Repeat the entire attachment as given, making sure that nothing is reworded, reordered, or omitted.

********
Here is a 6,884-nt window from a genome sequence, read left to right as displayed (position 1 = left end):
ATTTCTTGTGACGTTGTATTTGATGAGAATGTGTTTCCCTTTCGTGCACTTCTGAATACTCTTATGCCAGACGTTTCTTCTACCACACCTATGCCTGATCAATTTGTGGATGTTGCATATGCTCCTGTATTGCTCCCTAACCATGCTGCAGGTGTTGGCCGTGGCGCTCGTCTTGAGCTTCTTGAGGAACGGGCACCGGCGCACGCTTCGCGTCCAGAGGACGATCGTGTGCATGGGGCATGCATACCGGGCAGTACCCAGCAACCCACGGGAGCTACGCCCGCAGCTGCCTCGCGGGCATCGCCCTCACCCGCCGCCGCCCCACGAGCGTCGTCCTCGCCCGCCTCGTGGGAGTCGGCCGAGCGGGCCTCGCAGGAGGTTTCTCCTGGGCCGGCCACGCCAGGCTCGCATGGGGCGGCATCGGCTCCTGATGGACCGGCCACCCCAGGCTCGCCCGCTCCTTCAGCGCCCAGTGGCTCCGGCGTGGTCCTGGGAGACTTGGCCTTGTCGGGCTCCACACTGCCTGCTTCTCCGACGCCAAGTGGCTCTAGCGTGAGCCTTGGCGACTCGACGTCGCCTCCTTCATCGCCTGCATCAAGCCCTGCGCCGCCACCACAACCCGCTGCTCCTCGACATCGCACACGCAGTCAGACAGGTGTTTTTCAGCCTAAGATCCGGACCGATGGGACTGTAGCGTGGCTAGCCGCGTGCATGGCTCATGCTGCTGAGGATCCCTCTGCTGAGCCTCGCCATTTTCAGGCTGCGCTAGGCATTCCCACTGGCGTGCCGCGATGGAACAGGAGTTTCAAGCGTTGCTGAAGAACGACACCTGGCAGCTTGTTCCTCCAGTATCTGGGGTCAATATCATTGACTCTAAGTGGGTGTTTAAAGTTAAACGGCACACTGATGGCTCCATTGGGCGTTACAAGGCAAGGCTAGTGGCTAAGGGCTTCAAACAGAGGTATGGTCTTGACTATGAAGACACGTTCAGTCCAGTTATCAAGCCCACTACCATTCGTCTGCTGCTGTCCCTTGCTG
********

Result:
Here is a 6,884-nt window from a genome sequence, read left to right as displayed (position 1 = left end):
ATTTCTTGTGACGTTGTATTTGATGAGAATGTGTTTCCCTTTCGTGCACTTCTGAATACTCTTATGCCAGACGTTTCTTCTACCACACCTATGCCTGATCAATTTGTGGATGTTGCATATGCTCCTGTATTGCTCCCTAACCATGCTGCAGGTGTTGGCCGTGGCGCTCGTCTTGAGCTTCTTGAGGAACGGGCACCGGCGCACGCTTCGCGTCCAGAGGACGATCGTGTGCATGGGGCATGCATACCGGGCAGTACCCAGCAACCCACGGGAGCTACGCCCGCAGCTGCCTCGCGGGCATCGCCCTCACCCGCCGCCGCCCCACGAGCGTCGTCCTCGCCCGCCTCGTGGGAGTCGGCCGAGCGGGCCTCGCAGGAGGTTTCTCCTGGGCCGGCCACGCCAGGCTCGCATGGGGCGGCATCGGCTCCTGATGGACCGGCCACCCCAGGCTCGCCCGCTCCTTCAGCGCCCAGTGGCTCCGGCGTGGTCCTGGGAGACTTGGCCTTGTCGGGCTCCACACTGCCTGCTTCTCCGACGCCAAGTGGCTCTAGCGTGAGCCTTGGCGACTCGACGTCGCCTCCTTCATCGCCTGCATCAAGCCCTGCGCCGCCACCACAACCCGCTGCTCCTCGACATCGCACACGCAGTCAGACAGGTGTTTTTCAGCCTAAGATCCGGACCGATGGGACTGTAGCGTGGCTAGCCGCGTGCATGGCTCATGCTGCTGAGGATCCCTCTGCTGAGCCTCGCCATTTTCAGGCTGCGCTAGGCATTCCCACTGGCGTGCCGCGATGGAACAGGAGTTTCAAGCGTTGCTGAAGAACGACACCTGGCAGCTTGTTCCTCCAGTATCTGGGGTCAATATCATTGACTCTAAGTGGGTGTTTAAAGTTAAACGGCACACTGATGGCTCCATTGGGCGTTACAAGGCAAGGCTAGTGGCTAAGGGCTTCAAACAGAGGTATGGTCTTGACTATGAAGACACGTTCAGTCCAGTTATCAAGCCCACTACCATTCGTCTGCTGCTGTCCCTTGCTG